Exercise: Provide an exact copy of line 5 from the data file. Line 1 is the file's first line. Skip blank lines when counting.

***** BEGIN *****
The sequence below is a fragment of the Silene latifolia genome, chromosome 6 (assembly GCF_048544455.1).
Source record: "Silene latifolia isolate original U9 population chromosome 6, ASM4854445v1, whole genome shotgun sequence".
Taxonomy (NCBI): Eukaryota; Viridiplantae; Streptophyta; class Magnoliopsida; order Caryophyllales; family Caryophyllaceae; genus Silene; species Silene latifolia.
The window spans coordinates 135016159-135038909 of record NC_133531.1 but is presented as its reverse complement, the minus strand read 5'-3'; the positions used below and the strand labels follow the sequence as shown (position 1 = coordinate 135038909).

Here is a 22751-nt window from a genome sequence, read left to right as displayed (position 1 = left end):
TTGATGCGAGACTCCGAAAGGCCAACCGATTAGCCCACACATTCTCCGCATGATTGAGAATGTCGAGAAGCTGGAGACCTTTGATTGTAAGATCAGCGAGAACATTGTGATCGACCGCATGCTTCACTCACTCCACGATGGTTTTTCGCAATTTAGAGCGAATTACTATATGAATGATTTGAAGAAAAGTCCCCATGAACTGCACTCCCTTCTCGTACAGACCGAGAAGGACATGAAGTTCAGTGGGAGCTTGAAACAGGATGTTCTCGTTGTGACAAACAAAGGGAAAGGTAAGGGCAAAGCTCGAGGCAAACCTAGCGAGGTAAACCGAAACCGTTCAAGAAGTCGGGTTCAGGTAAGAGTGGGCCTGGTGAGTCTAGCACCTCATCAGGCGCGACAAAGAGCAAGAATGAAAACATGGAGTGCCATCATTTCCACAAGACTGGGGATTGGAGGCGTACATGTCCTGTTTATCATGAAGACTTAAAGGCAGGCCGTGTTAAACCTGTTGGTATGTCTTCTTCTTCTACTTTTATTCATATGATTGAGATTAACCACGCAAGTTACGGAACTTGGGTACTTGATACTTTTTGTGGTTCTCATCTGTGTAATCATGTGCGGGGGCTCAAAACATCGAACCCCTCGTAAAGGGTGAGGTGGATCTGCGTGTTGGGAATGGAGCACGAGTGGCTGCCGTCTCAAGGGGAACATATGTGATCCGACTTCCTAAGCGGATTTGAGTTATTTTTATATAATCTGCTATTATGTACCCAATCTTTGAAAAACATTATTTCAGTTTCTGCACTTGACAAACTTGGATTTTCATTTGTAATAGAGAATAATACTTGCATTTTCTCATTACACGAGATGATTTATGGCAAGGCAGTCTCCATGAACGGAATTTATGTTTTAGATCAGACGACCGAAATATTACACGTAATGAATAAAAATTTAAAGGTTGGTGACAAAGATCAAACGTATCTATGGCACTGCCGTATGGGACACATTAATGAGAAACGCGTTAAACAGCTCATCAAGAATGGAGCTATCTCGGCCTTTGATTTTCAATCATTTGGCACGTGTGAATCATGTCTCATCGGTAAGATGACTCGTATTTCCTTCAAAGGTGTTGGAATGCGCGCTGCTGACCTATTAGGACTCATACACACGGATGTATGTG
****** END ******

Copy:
Here is a 22751-nt window from a genome sequence, read left to right as displayed (position 1 = left end):